Stephen’s mistake was not knowing who the new senior executive was. She knew who he was, though, so when she ran into him in the hallway and asked him for a detailed report he responded, “And you are?” The executive walked away, and later Stephen found himself in huge trouble for not immediately recognizing a woman he’d never seen before.
Granted, the proper thing to do in that situation would have been to say, “I’m sorry, I don’t believe we’ve met. My name is Stephen.” Still, although his “and you are?” question, while perhaps not the kind of introduction favored by etiquette experts, is hardly a reason to destroy someone’s career — but that is exactly the path that this new executive chose.
Dealing with Vindictive Bosses
After several years of misery on the job, Stephen was eventually laid off, and he has been struggling to find a job ever since. When he gets to the last stages of the interview process, his former company doesn’t give him a good reference, hurting his chances with prospective employers. Perhaps understandably, Stephen has come to hate this obnoxious and self-centered executive, who seems to have won the game. She doesn’t have to win, though. Here are five tips for surviving a vindictive boss.
1. Get out.
Once you realize that someone high in the pecking order is out to get you, it’s time to leave. Yes, you could choose to stay and fight or hope that someone above your nemesis sees the problem and fires that person. But the better thing to do is freshen up your resume and work toward finding a new job.
When you find one, quit.
If you wait, as Stephen did until you’re fired, it’s harder to find a new job; plus, people will want to call this boss to get a reference. If you’re still employed, most companies won’t call your current employer for a reference.
2. Take notes.
Even if you’re a face-to-face kind of person, document everything and use email as much as possible. An email has a time and date stamp and provides a record of when things were sent and what was said.
If it doesn’t violate your company policy, blind copy your home email address on critical emails. After a meeting with your nemesis, always write up an email that says, “This is to confirm that we discussed a, b and c, and that I will be doing x, John will do y and Kate will do z. Please let me know if this is not correct.”
3. Build other relationships.
If it’s your direct boss that is the problem, you can still work to develop relationships with other employees in the company who are senior to you. These people can later act as references for you.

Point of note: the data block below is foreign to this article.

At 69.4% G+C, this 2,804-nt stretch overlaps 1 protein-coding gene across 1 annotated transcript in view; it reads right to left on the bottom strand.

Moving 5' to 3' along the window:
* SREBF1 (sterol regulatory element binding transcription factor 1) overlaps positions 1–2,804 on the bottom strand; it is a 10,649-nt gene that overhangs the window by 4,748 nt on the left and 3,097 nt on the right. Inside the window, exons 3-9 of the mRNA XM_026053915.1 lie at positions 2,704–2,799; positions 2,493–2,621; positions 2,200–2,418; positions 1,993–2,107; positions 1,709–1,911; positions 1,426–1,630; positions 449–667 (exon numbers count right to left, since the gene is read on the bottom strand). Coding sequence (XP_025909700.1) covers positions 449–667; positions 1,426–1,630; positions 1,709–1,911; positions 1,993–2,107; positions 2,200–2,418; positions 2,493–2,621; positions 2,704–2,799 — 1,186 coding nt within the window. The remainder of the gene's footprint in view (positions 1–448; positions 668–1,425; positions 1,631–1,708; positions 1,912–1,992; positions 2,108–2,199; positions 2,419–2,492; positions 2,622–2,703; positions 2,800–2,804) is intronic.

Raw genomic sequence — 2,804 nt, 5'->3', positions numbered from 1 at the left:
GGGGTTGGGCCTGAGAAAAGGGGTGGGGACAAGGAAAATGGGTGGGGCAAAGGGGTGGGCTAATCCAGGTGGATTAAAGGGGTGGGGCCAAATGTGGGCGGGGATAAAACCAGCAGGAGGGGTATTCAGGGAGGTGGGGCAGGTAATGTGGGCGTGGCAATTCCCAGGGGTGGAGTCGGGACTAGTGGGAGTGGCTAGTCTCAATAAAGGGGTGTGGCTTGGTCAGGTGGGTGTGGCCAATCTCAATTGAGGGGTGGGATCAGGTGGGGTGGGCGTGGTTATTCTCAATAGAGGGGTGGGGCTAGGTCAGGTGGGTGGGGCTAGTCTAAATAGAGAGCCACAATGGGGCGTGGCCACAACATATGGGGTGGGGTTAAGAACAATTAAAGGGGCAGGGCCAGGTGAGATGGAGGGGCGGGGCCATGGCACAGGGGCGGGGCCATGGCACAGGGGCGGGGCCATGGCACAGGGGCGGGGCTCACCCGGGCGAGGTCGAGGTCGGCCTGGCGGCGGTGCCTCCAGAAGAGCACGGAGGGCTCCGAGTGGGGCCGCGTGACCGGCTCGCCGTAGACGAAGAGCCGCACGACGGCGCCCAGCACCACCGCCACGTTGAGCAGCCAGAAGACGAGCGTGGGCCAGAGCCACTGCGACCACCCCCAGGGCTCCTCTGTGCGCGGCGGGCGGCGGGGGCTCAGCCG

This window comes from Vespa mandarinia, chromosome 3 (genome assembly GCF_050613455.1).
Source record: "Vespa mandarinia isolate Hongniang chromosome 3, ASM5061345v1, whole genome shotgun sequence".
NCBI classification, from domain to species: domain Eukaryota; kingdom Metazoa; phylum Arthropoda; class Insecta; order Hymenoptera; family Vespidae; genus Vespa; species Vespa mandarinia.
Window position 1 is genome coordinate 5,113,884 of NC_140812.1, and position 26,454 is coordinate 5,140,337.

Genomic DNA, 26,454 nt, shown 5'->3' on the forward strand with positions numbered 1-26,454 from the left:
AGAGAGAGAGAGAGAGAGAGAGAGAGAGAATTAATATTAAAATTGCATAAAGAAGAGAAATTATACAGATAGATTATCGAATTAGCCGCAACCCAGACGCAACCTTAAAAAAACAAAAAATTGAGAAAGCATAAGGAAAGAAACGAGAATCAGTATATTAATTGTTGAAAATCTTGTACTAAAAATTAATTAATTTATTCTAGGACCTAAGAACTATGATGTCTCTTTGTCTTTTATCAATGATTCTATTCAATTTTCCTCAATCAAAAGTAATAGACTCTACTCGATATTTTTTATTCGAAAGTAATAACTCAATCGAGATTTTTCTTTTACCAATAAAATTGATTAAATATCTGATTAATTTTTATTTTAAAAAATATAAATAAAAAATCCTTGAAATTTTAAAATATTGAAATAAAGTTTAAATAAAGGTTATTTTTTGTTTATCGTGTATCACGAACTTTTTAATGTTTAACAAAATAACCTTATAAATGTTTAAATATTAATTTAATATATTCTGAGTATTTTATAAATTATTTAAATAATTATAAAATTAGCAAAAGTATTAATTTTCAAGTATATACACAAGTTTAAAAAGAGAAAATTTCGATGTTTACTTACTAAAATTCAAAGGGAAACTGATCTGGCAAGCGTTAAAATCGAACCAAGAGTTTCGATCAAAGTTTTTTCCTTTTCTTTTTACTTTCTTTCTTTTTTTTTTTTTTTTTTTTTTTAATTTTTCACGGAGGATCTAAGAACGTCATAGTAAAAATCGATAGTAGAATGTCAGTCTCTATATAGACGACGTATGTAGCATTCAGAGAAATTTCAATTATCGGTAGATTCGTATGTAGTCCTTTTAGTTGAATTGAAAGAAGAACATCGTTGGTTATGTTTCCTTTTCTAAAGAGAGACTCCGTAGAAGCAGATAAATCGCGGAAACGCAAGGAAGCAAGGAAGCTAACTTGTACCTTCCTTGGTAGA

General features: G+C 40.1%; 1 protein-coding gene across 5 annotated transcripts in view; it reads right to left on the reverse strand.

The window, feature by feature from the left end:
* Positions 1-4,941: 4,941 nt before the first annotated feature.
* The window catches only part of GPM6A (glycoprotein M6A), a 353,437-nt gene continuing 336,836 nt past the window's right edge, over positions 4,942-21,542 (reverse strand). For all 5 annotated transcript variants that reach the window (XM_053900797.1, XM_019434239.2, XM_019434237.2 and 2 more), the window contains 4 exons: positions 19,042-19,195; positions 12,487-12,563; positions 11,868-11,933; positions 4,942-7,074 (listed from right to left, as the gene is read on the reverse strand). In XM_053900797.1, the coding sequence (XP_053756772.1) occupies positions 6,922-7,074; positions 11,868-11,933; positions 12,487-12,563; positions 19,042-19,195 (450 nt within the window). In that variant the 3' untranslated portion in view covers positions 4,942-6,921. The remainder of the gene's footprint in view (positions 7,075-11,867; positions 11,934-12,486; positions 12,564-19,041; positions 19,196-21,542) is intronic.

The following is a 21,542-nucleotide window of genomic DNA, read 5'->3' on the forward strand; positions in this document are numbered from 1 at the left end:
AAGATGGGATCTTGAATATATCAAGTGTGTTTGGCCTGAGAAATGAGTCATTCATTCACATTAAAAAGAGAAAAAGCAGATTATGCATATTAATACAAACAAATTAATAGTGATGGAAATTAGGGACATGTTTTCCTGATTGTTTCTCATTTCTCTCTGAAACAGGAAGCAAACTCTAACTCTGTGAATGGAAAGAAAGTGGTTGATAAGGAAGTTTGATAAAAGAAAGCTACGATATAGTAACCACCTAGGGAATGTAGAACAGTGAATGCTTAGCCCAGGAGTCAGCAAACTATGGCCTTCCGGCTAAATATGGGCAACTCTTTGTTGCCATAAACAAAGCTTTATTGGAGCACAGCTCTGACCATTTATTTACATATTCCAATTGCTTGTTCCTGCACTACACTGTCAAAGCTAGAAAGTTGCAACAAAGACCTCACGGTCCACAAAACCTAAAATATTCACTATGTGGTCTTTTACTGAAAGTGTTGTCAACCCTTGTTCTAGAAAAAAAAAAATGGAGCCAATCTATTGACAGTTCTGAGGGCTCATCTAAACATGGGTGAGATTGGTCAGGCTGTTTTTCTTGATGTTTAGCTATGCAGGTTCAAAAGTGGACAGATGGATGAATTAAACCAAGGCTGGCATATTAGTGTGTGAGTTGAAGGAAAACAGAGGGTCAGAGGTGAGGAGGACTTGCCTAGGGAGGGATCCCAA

4. Consult an attorney.
This may seem extreme, but sometimes it is necessary. A lawyer can invoke fear better than you can on your own. In Stephen’s case, a short letter from an attorney reminding the company that it is legally barred from saying anything about his performance that is not true. Because the official reason for his termination was that his department was outsourced, that is what his former employer is required to say to companies that might be interested in hiring him.
Now, of course, they can give their opinion as to his work ethic, habits, and what he did during the day. That’s perfectly legal. But sometimes a letter from an attorney will scare them into being a bit more positive.
5. Choose your own references.
Recruiters checking out a job candidate may call people you didn’t list as a reference, but often they won’t. Don’t put your nemesis down as a reference, but also don’t list no one at your ex-employers (then the recruiter would simply call the company’s HR department).
Instead, ask the person with whom you had the best relationship there to act as your reference. This can be someone who worked with you before the nemesis came on board.
If the recruiter asks you specifically about your manager who disliked you, say, “Jane and I didn’t always see eye to eye, so I suggest you call Heather, with whom I also worked closely. Here’s Heather’s information. If you would still like to speak with Jane, here is her contact information.” This way you’re not lying, and you’re not trying to hide things, but the recruiter now has two sources for that company.
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